An Illustrated History of British Railways' Workshops: Locomotive, Carriage and Wagon Building and Maintenance, from 1825 to the Present Day - Edgar LarkinHeathfield Railway Publications, 2007, Hardback in Dust Wrapper.
Condition: Very Good — in Very Good Dust Wrapper. A little rubbing to the edges of the dust wrapper. Small ding to the top edge of the lower board. Leans a little. Text complete, clean and tight.
A Later Printing. Illustrated by way of: Black & White Photographs; Diagrams; Tables; Plans;
From the cover: “Within British Railways a main works has always been classified as one which is equipped to build and/or undertake heavy classified repairs of locomotives or rolling stock. This comprehensive volume provides a broad pictorial record of the railway workshops that were inherited by British Railways at Nationalisation in 1948.
Following an outline description of the development of the workshops established by the various railway companies, a brief history of each works is then given. The author was personally involved at a high level with the reorganisation and the inevitable rationalisation of the works and has been able to draw upon his own intimate knowledge of the subject as well as documentation specially prepared to assist in planning BR’s workshop requirements.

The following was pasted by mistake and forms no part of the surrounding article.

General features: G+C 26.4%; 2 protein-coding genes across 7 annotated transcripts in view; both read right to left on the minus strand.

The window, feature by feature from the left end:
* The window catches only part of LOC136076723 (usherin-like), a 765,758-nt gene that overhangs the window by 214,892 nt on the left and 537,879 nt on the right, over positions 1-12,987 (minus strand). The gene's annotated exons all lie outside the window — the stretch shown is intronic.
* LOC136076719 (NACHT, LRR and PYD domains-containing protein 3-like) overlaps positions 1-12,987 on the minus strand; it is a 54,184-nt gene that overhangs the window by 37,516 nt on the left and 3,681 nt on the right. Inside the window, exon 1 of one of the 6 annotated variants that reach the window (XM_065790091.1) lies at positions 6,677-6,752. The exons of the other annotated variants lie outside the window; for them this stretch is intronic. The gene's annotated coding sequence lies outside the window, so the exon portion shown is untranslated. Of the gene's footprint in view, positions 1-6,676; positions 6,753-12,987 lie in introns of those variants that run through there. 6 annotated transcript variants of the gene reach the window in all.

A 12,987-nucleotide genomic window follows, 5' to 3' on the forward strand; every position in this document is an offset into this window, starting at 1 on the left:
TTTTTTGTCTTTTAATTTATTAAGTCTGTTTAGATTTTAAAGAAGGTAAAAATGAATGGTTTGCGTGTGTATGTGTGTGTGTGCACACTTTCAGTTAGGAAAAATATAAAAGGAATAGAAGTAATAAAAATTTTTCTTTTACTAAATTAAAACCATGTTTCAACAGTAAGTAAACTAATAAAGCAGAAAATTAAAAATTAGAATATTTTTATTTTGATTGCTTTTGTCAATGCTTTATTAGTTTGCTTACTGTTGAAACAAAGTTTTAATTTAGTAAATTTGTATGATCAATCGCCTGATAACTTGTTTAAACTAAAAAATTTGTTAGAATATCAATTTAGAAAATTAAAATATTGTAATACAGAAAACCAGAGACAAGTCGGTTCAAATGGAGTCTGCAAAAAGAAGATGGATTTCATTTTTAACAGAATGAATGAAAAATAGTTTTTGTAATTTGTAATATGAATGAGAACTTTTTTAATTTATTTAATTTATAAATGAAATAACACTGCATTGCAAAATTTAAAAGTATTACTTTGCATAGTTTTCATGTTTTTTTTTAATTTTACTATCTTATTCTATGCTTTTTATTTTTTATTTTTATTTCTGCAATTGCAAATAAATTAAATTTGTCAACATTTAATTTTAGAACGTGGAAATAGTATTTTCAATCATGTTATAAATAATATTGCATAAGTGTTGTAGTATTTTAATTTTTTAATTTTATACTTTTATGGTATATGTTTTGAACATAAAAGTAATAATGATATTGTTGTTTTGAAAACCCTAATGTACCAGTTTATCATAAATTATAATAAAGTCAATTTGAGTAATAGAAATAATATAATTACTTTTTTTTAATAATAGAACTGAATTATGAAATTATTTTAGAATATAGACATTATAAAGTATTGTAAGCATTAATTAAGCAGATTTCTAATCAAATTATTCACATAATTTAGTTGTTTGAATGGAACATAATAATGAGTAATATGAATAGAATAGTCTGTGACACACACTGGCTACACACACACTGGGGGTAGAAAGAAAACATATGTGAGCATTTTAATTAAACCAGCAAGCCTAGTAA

This material includes plans of all the main locomotive works which have never before been published and offer a unique record of the works as they were at the time of Nationalisation. Details and illustrations of typical or particularly well-known products are included, together with much statistical information.
In addition to locomotives and rolling stock there is the human aspect of supplying and maintaining railway equipment and the author, who was responsible for establishing the LMS’s apprentice training scheme, describes the establishment and running of BR’s works training schools.
The author, born in 1900, had a long and distinguished railway career, serving in the railway workshops of Britain for most of his 52 years of railway service, spanning the period 1914 to 1966. He was chairman of many policy committees dealing with the organisation of the railways’ main works and was subsequently appointed Deputy General Manager of BR’s Workshop Division, with its 60,000 staff, following an appointment with the BTC as their First Director of Work Study, reporting directly to the Chairman, Lord Robertson.”